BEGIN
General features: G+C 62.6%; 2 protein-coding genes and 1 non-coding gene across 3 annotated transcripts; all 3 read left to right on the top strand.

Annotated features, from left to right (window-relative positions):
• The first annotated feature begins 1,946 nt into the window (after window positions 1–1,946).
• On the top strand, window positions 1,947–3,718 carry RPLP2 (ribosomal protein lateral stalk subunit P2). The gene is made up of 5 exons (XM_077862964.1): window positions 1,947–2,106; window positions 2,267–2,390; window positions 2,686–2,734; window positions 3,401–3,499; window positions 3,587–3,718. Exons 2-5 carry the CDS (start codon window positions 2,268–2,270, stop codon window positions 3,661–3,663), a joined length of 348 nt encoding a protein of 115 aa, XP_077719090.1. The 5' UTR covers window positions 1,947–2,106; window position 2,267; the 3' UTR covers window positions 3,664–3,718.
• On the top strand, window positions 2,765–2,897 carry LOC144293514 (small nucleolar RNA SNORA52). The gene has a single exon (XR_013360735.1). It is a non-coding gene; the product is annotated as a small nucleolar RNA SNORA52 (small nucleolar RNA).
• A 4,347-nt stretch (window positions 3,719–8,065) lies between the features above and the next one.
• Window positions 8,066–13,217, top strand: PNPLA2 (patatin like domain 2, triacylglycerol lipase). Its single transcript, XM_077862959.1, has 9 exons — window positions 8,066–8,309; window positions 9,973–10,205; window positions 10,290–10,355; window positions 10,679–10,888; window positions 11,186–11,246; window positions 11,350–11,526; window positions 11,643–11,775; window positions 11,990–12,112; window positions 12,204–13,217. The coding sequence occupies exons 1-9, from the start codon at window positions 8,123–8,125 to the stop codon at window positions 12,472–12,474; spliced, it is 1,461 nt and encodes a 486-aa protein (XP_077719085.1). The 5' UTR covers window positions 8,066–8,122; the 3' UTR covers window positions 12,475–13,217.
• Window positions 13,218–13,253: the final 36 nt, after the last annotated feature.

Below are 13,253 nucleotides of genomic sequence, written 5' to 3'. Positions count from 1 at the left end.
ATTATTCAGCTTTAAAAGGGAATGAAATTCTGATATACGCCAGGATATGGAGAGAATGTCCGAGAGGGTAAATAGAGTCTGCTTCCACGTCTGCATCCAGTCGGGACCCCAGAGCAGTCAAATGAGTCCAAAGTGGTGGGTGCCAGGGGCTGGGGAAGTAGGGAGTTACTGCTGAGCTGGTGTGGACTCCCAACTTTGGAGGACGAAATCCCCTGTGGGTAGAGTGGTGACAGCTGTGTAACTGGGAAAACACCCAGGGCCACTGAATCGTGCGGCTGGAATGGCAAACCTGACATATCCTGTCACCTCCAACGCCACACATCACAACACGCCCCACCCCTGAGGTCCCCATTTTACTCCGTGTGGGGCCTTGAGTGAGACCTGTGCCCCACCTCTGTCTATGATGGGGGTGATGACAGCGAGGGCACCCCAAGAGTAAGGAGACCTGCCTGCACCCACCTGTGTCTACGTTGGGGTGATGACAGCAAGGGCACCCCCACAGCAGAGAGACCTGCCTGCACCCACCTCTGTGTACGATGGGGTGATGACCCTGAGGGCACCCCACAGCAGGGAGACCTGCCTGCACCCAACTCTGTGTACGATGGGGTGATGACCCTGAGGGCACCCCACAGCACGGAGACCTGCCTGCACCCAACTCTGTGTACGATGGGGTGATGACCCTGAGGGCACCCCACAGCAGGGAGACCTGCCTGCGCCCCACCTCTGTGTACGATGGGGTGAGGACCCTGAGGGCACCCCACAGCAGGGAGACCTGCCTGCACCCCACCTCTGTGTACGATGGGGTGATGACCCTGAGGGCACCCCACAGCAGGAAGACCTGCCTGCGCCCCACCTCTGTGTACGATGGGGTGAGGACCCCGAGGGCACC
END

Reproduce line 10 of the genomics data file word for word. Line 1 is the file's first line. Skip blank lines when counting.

ATTATTCAGCTTTAAAAGGGAATGAAATTCTGATATACGCCAGGATATGGAGAGAATGTCCGAGAGGGTAAATAGAGTCTGCTTCCACGTCTGCATCCAGTCGGGACCCCAGAGCAGTCAAATGAGTCCAAAGTGGTGGGTGCCAGGGGCTGGGGAAGTAGGGAGTTACTGCTGAGCTGGTGTGGACTCCCAACTTTGGAGGACGAAATCCCCTGTGGGTAGAGTGGTGACAGCTGTGTAACTGGGAAAACACCCAGGGCCACTGAATCGTGCGGCTGGAATGGCAAACCTGACATATCCTGTCACCTCCAACGCCACACATCACAACACGCCCCACCCCTGAGGTCCCCATTTTACTCCGTGTGGGGCCTTGAGTGAGACCTGTGCCCCACCTCTGTCTATGATGGGGGTGATGACAGCGAGGGCACCCCAAGAGTAAGGAGACCTGCCTGCACCCACCTGTGTCTACGTTGGGGTGATGACAGCAAGGGCACCCCCACAGCAGAGAGACCTGCCTGCACCCACCTCTGTGTACGATGGGGTGATGACCCTGAGGGCACCCCACAGCAGGGAGACCTGCCTGCACCCAACTCTGTGTACGATGGGGTGATGACCCTGAGGGCACCCCACAGCACGGAGACCTGCCTGCACCCAACTCTGTGTACGATGGGGTGATGACCCTGAGGGCACCCCACAGCAGGGAGACCTGCCTGCGCCCCACCTCTGTGTACGATGGGGTGAGGACCCTGAGGGCACCCCACAGCAGGGAGACCTGCCTGCACCCCACCTCTGTGTACGATGGGGTGATGACCCTGAGGGCACCCCACAGCAGGAAGACCTGCCTGCGCCCCACCTCTGTGTACGATGGGGTGAGGACCCCGAGGGCACC